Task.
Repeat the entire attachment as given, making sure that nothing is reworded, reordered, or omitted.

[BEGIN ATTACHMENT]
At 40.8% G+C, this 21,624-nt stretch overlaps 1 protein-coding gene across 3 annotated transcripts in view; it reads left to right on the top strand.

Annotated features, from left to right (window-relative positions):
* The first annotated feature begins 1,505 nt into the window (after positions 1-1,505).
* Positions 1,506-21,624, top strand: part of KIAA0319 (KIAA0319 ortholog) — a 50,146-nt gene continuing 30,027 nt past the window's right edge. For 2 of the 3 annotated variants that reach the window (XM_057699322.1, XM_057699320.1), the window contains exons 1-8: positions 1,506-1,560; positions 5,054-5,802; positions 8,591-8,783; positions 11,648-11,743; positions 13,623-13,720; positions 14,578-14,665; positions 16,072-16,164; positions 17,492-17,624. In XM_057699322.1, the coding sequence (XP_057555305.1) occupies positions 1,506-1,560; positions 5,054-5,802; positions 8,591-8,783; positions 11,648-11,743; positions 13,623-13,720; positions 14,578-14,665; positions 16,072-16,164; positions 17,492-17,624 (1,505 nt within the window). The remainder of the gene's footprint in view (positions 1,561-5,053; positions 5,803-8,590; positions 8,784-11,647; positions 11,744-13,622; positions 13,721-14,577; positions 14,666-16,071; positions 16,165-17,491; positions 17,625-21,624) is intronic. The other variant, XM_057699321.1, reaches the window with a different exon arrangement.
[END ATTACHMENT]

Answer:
At 40.8% G+C, this 21,624-nt stretch overlaps 1 protein-coding gene across 3 annotated transcripts in view; it reads left to right on the top strand.

Annotated features, from left to right (window-relative positions):
* The first annotated feature begins 1,505 nt into the window (after positions 1-1,505).
* Positions 1,506-21,624, top strand: part of KIAA0319 (KIAA0319 ortholog) — a 50,146-nt gene continuing 30,027 nt past the window's right edge. For 2 of the 3 annotated variants that reach the window (XM_057699322.1, XM_057699320.1), the window contains exons 1-8: positions 1,506-1,560; positions 5,054-5,802; positions 8,591-8,783; positions 11,648-11,743; positions 13,623-13,720; positions 14,578-14,665; positions 16,072-16,164; positions 17,492-17,624. In XM_057699322.1, the coding sequence (XP_057555305.1) occupies positions 1,506-1,560; positions 5,054-5,802; positions 8,591-8,783; positions 11,648-11,743; positions 13,623-13,720; positions 14,578-14,665; positions 16,072-16,164; positions 17,492-17,624 (1,505 nt within the window). The remainder of the gene's footprint in view (positions 1,561-5,053; positions 5,803-8,590; positions 8,784-11,647; positions 11,744-13,622; positions 13,721-14,577; positions 14,666-16,071; positions 16,165-17,491; positions 17,625-21,624) is intronic. The other variant, XM_057699321.1, reaches the window with a different exon arrangement.